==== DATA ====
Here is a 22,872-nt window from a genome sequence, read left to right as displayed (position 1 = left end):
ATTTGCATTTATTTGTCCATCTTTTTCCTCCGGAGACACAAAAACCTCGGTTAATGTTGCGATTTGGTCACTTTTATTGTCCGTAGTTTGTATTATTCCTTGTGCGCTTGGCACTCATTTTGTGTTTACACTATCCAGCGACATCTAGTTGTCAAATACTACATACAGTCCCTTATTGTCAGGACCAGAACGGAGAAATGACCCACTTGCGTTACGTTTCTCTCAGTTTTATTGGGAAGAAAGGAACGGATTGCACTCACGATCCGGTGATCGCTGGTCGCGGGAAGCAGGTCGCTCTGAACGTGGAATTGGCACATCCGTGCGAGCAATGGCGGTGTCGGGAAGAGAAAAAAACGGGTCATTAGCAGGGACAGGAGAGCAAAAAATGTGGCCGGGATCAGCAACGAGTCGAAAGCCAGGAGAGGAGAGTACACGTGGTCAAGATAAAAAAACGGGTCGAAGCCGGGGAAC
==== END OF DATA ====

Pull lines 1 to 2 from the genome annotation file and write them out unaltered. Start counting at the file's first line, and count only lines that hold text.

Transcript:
Here is a 22,872-nt window from a genome sequence, read left to right as displayed (position 1 = left end):
ATTTGCATTTATTTGTCCATCTTTTTCCTCCGGAGACACAAAAACCTCGGTTAATGTTGCGATTTGGTCACTTTTATTGTCCGTAGTTTGTATTATTCCTTGTGCGCTTGGCACTCATTTTGTGTTTACACTATCCAGCGACATCTAGTTGTCAAATACTACATACAGTCCCTTATTGTCAGGACCAGAACGGAGAAATGACCCACTTGCGTTACGTTTCTCTCAGTTTTATTGGGAAGAAAGGAACGGATTGCACTCACGATCCGGTGATCGCTGGTCGCGGGAAGCAGGTCGCTCTGAACGTGGAATTGGCACATCCGTGCGAGCAATGGCGGTGTCGGGAAGAGAAAAAAACGGGTCATTAGCAGGGACAGGAGAGCAAAAAATGTGGCCGGGATCAGCAACGAGTCGAAAGCCAGGAGAGGAGAGTACACGTGGTCAAGATAAAAAAACGGGTCGAAGCCGGGGAAC